Are NGOs truly independent or have they tarnished themselves by siding with political parties – in particular the opposition Cambodian National Rescue Party (NCRP)?
Cambodia has never had a loyal opposition and the rulers of the country have generally identified their own faction’s fortunes with the national interest as a whole. For the CPP, “non-government” has always been code for “anti-government.” A similar attitude prevails within the CNRP – and among a certain number of Cambodian civil society groups. Agitating against Vietnam is perhaps the most problematic aspect of this: for anyone claiming to be a human rights activist it poses a stark contradiction. Even for the most professional organizations, Cambodia’s political polarization poses huge challenges. After all, neutrality is largely a matter of perception; if you’re perceived by the government as being pro-opposition, and by the opposition as being anti-government, then that will condition much of the work you do in Cambodia – for better or worse.
Hun Sen is often blamed for every ill which strikes his country, in particular the corruption that NGOs argue afflicts all levels of Cambodian life. To be fair, Hun Sen often claims control over all aspects of Cambodian life, arguing that without him the country would descend back into civil war. How credible is this argument? How much control does he really have?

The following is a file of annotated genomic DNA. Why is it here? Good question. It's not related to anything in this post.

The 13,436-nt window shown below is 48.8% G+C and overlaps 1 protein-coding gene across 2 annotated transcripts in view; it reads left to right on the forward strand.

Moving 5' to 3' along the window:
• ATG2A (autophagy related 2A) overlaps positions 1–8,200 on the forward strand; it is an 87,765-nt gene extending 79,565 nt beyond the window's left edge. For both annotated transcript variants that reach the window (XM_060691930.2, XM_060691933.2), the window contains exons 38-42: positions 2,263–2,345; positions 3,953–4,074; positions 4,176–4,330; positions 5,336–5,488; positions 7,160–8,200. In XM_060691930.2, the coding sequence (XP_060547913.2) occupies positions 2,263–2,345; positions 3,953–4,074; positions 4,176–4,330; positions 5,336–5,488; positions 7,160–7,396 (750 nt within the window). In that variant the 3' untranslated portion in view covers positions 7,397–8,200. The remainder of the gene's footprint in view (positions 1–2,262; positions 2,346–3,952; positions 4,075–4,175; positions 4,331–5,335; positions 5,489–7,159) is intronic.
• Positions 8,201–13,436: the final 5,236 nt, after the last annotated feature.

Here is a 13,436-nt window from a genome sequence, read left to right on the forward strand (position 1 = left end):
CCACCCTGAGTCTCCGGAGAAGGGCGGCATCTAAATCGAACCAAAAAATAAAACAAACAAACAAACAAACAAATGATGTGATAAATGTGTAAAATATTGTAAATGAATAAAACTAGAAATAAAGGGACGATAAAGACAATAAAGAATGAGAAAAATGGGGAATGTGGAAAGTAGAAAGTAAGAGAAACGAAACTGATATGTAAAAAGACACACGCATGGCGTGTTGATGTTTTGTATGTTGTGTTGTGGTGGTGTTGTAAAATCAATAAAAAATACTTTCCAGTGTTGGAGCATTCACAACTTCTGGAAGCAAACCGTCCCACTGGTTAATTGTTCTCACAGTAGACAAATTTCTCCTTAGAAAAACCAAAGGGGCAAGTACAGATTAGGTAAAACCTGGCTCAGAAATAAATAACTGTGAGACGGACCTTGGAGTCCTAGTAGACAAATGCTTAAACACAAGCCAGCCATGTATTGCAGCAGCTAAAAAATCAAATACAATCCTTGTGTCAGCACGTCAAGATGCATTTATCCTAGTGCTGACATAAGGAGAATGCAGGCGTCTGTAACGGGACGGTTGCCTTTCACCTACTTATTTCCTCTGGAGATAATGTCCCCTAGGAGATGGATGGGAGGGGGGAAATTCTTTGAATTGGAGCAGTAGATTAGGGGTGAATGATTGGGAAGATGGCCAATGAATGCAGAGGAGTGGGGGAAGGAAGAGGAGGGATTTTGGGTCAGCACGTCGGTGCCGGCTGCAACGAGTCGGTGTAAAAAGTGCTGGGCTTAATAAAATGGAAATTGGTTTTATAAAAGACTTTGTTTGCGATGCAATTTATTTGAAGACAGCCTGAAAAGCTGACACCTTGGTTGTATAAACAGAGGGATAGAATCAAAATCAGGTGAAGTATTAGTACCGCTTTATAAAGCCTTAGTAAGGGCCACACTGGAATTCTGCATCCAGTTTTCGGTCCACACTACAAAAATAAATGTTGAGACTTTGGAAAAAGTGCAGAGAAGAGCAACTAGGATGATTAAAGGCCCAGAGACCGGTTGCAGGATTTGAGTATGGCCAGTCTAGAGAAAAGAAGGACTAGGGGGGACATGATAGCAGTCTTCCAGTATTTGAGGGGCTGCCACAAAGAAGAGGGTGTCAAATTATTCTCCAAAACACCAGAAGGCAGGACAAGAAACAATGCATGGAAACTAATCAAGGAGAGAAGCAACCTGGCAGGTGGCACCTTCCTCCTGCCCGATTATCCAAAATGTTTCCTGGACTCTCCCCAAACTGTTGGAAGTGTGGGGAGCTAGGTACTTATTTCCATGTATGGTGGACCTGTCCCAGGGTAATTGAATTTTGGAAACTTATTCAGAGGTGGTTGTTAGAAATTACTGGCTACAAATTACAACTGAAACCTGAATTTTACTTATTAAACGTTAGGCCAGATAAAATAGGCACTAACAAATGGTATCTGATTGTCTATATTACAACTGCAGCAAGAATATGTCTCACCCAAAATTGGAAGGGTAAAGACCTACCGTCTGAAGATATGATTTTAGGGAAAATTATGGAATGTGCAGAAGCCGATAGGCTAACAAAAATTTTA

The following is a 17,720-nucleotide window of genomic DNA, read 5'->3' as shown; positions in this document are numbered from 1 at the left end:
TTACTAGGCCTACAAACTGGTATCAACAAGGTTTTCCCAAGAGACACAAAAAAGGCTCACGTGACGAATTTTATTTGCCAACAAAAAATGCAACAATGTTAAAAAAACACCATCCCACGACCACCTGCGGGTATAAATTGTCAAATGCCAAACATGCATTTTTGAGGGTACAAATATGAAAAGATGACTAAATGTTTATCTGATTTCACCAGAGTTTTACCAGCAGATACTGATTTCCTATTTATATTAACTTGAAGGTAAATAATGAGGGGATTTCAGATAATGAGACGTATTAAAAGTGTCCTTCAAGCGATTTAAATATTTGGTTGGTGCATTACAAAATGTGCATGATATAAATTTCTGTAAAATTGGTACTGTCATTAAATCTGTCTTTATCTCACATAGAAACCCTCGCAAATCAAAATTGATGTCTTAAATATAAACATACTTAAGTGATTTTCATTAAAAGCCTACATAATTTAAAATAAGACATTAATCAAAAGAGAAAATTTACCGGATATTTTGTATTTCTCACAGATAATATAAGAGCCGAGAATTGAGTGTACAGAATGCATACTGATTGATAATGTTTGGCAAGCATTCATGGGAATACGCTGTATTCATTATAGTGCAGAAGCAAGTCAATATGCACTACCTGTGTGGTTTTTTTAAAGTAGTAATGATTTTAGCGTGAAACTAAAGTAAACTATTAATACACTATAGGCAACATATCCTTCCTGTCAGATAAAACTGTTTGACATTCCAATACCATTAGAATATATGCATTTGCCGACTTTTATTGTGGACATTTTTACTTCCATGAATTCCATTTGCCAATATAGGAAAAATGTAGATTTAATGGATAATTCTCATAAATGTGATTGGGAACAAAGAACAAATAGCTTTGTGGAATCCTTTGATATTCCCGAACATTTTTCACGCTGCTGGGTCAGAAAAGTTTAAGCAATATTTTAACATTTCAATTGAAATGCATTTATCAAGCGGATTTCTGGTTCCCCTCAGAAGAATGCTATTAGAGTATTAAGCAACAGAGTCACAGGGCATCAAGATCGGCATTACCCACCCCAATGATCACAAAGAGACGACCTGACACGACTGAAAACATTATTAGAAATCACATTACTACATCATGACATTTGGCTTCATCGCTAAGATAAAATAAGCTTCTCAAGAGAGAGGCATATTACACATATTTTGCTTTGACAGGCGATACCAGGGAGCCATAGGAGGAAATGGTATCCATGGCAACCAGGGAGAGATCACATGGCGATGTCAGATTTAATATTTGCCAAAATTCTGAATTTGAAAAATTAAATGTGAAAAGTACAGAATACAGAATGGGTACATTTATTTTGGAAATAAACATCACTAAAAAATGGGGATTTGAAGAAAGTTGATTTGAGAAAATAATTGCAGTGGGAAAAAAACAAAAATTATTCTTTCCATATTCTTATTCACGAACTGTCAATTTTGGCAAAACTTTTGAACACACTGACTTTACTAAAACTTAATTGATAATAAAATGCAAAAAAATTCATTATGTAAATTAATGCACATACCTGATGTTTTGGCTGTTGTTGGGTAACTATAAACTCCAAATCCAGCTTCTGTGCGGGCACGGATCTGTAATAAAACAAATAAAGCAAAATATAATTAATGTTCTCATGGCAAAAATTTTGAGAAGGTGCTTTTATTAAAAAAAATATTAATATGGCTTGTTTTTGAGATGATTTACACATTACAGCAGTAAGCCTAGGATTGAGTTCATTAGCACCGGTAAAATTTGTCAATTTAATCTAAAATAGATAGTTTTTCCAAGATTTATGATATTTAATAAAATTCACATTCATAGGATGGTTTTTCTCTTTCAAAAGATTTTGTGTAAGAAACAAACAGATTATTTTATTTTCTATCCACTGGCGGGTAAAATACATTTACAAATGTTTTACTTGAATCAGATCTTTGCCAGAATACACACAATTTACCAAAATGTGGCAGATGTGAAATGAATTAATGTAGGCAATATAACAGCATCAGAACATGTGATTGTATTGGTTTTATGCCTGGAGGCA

Hun Sen’s arguments about a return to civil war are mostly bluster, intended to play on the fears and traumas of Cambodians who have lived through decades of upheaval. But in one way they are oddly accurate. The truth is that the country’s current stability rests not on any deep social consensus, but on a fragile pact between powerful individuals. The nature of the political system – fragmented, dispersed, personalized – makes it highly adaptable, but also highly unstable. Civil war is almost certainly an exaggeration, but a return to factional fighting à la July 1997 is certainly conceivable if the balance of power were suddenly upset. The main point I’m trying to make is that despite his public “strongman” persona, the prime minister has a lot less control than is commonly assumed. He’s in a curious position – the main beneficiary of a system that is beyond his direct control. This is no excuse, of course: If Hun Sen claims credit for the country’s progress, he also has to bear responsibility for the failures.